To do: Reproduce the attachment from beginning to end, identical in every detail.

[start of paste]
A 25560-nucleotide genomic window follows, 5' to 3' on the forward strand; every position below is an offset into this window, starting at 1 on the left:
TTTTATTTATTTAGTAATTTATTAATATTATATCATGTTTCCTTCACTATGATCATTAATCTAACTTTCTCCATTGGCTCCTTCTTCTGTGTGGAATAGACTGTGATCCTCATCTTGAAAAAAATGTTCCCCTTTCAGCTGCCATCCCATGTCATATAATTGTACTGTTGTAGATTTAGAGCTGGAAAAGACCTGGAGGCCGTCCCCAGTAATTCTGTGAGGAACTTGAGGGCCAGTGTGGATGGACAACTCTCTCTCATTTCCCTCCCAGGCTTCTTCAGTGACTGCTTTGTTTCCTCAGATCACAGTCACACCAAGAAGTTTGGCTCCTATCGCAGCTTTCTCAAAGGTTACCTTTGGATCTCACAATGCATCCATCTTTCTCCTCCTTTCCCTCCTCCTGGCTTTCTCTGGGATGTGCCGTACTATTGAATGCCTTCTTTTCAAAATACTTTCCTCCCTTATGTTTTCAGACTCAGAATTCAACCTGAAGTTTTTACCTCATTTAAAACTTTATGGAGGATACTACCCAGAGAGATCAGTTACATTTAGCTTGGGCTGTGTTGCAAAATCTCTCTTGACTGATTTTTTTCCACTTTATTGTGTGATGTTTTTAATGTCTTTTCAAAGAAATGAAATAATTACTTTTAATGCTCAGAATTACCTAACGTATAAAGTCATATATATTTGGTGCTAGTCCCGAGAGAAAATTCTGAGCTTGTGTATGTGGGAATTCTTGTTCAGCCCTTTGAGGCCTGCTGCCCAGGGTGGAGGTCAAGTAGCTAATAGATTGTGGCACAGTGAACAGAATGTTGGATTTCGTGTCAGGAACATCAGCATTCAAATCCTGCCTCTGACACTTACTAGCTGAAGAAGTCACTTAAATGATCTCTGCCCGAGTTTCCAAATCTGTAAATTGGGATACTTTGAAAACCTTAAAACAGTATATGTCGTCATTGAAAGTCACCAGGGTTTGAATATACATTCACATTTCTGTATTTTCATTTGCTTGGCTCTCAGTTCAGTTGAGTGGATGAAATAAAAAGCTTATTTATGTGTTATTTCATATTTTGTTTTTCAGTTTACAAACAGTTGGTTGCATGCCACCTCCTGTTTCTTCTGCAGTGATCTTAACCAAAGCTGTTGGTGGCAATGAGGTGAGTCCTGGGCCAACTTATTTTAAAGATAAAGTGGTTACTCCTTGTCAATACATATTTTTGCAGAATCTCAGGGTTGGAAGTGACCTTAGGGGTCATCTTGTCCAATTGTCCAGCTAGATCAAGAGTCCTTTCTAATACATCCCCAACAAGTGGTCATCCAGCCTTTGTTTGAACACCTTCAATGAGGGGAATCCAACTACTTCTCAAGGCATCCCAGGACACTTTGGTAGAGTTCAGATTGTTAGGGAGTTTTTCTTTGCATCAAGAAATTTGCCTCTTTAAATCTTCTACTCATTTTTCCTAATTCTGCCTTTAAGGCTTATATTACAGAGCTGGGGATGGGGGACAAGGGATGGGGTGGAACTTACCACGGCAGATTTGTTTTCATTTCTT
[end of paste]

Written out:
A 25560-nucleotide genomic window follows, 5' to 3' on the forward strand; every position below is an offset into this window, starting at 1 on the left:
TTTTATTTATTTAGTAATTTATTAATATTATATCATGTTTCCTTCACTATGATCATTAATCTAACTTTCTCCATTGGCTCCTTCTTCTGTGTGGAATAGACTGTGATCCTCATCTTGAAAAAAATGTTCCCCTTTCAGCTGCCATCCCATGTCATATAATTGTACTGTTGTAGATTTAGAGCTGGAAAAGACCTGGAGGCCGTCCCCAGTAATTCTGTGAGGAACTTGAGGGCCAGTGTGGATGGACAACTCTCTCTCATTTCCCTCCCAGGCTTCTTCAGTGACTGCTTTGTTTCCTCAGATCACAGTCACACCAAGAAGTTTGGCTCCTATCGCAGCTTTCTCAAAGGTTACCTTTGGATCTCACAATGCATCCATCTTTCTCCTCCTTTCCCTCCTCCTGGCTTTCTCTGGGATGTGCCGTACTATTGAATGCCTTCTTTTCAAAATACTTTCCTCCCTTATGTTTTCAGACTCAGAATTCAACCTGAAGTTTTTACCTCATTTAAAACTTTATGGAGGATACTACCCAGAGAGATCAGTTACATTTAGCTTGGGCTGTGTTGCAAAATCTCTCTTGACTGATTTTTTTCCACTTTATTGTGTGATGTTTTTAATGTCTTTTCAAAGAAATGAAATAATTACTTTTAATGCTCAGAATTACCTAACGTATAAAGTCATATATATTTGGTGCTAGTCCCGAGAGAAAATTCTGAGCTTGTGTATGTGGGAATTCTTGTTCAGCCCTTTGAGGCCTGCTGCCCAGGGTGGAGGTCAAGTAGCTAATAGATTGTGGCACAGTGAACAGAATGTTGGATTTCGTGTCAGGAACATCAGCATTCAAATCCTGCCTCTGACACTTACTAGCTGAAGAAGTCACTTAAATGATCTCTGCCCGAGTTTCCAAATCTGTAAATTGGGATACTTTGAAAACCTTAAAACAGTATATGTCGTCATTGAAAGTCACCAGGGTTTGAATATACATTCACATTTCTGTATTTTCATTTGCTTGGCTCTCAGTTCAGTTGAGTGGATGAAATAAAAAGCTTATTTATGTGTTATTTCATATTTTGTTTTTCAGTTTACAAACAGTTGGTTGCATGCCACCTCCTGTTTCTTCTGCAGTGATCTTAACCAAAGCTGTTGGTGGCAATGAGGTGAGTCCTGGGCCAACTTATTTTAAAGATAAAGTGGTTACTCCTTGTCAATACATATTTTTGCAGAATCTCAGGGTTGGAAGTGACCTTAGGGGTCATCTTGTCCAATTGTCCAGCTAGATCAAGAGTCCTTTCTAATACATCCCCAACAAGTGGTCATCCAGCCTTTGTTTGAACACCTTCAATGAGGGGAATCCAACTACTTCTCAAGGCATCCCAGGACACTTTGGTAGAGTTCAGATTGTTAGGGAGTTTTTCTTTGCATCAAGAAATTTGCCTCTTTAAATCTTCTACTCATTTTTCCTAATTCTGCCTTTAAGGCTTATATTACAGAGCTGGGGATGGGGGACAAGGGATGGGGTGGAACTTACCACGGCAGATTTGTTTTCATTTCTT